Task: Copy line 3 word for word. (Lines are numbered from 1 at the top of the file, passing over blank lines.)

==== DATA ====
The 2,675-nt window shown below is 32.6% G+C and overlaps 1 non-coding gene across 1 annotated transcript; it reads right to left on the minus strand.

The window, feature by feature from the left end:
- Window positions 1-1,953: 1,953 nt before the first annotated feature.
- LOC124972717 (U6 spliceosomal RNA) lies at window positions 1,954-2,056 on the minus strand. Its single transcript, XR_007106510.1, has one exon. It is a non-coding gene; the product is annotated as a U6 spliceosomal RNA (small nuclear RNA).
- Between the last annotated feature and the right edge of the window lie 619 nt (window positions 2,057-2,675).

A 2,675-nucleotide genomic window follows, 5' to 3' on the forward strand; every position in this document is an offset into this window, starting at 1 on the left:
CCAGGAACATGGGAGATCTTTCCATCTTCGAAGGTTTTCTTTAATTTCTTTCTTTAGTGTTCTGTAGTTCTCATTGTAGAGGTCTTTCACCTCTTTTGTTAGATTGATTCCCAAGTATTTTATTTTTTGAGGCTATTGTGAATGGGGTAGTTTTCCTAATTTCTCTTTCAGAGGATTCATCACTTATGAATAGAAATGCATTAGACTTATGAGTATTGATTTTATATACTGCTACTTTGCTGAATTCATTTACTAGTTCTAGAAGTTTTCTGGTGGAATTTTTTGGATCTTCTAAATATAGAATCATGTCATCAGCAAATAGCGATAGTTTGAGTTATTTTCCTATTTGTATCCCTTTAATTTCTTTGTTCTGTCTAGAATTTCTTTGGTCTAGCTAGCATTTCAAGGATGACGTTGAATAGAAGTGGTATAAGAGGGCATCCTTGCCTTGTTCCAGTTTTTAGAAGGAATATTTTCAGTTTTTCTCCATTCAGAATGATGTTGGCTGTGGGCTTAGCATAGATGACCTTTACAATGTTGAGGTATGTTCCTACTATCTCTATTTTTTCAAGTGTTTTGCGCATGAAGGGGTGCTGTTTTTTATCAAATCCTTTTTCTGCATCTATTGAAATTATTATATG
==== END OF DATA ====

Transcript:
- Window positions 1-1,953: 1,953 nt before the first annotated feature.